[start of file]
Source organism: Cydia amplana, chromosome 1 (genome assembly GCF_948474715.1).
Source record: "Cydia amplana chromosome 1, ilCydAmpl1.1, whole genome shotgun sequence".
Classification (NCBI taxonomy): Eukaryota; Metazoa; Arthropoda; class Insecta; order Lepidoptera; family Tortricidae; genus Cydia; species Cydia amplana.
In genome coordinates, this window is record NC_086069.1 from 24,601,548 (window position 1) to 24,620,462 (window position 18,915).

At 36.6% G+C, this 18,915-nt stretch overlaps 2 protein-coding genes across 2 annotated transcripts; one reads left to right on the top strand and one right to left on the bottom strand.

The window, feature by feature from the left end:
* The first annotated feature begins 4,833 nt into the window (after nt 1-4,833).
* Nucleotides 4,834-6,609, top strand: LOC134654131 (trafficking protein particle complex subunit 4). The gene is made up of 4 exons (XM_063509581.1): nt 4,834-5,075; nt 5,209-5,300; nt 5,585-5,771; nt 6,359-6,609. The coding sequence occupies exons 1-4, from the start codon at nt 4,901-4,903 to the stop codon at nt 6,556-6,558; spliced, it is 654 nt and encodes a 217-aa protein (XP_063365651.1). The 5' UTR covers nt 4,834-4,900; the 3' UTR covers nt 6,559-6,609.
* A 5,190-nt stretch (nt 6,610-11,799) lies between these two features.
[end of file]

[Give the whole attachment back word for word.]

Source organism: Cydia amplana, chromosome 1 (genome assembly GCF_948474715.1).
Source record: "Cydia amplana chromosome 1, ilCydAmpl1.1, whole genome shotgun sequence".
Classification (NCBI taxonomy): Eukaryota; Metazoa; Arthropoda; class Insecta; order Lepidoptera; family Tortricidae; genus Cydia; species Cydia amplana.
In genome coordinates, this window is record NC_086069.1 from 24,601,548 (window position 1) to 24,620,462 (window position 18,915).

At 36.6% G+C, this 18,915-nt stretch overlaps 2 protein-coding genes across 2 annotated transcripts; one reads left to right on the top strand and one right to left on the bottom strand.

The window, feature by feature from the left end:
* The first annotated feature begins 4,833 nt into the window (after nt 1-4,833).
* Nucleotides 4,834-6,609, top strand: LOC134654131 (trafficking protein particle complex subunit 4). The gene is made up of 4 exons (XM_063509581.1): nt 4,834-5,075; nt 5,209-5,300; nt 5,585-5,771; nt 6,359-6,609. The coding sequence occupies exons 1-4, from the start codon at nt 4,901-4,903 to the stop codon at nt 6,556-6,558; spliced, it is 654 nt and encodes a 217-aa protein (XP_063365651.1). The 5' UTR covers nt 4,834-4,900; the 3' UTR covers nt 6,559-6,609.
* A 5,190-nt stretch (nt 6,610-11,799) lies between these two features.